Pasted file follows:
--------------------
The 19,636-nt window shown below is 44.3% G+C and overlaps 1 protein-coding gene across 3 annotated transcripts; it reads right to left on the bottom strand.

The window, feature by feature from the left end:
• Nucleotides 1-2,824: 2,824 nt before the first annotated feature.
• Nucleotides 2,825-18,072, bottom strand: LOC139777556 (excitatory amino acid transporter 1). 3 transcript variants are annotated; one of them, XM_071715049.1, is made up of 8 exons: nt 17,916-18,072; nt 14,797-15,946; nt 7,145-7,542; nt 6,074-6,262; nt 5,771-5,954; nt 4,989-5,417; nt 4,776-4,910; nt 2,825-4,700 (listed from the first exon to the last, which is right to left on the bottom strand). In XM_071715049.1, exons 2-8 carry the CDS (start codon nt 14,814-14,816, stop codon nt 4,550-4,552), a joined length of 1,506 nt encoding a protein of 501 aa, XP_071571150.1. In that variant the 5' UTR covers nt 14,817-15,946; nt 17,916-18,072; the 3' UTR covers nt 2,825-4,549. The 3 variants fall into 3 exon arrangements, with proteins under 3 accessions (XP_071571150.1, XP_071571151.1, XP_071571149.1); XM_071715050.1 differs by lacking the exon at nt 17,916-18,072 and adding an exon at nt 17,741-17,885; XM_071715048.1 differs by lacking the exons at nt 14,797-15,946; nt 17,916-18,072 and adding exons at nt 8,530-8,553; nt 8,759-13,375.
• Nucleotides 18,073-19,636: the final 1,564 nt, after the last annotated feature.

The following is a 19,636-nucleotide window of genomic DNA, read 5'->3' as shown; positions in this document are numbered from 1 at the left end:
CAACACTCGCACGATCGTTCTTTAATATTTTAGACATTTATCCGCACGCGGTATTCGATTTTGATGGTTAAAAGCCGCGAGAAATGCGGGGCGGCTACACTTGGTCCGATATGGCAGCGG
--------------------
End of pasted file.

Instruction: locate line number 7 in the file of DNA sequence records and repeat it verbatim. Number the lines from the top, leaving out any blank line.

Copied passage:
CAACACTCGCACGATCGTTCTTTAATATTTTAGACATTTATCCGCACGCGGTATTCGATTTTGATGGTTAAAAGCCGCGAGAAATGCGGGGCGGCTACACTTGGTCCGATATGGCAGCGG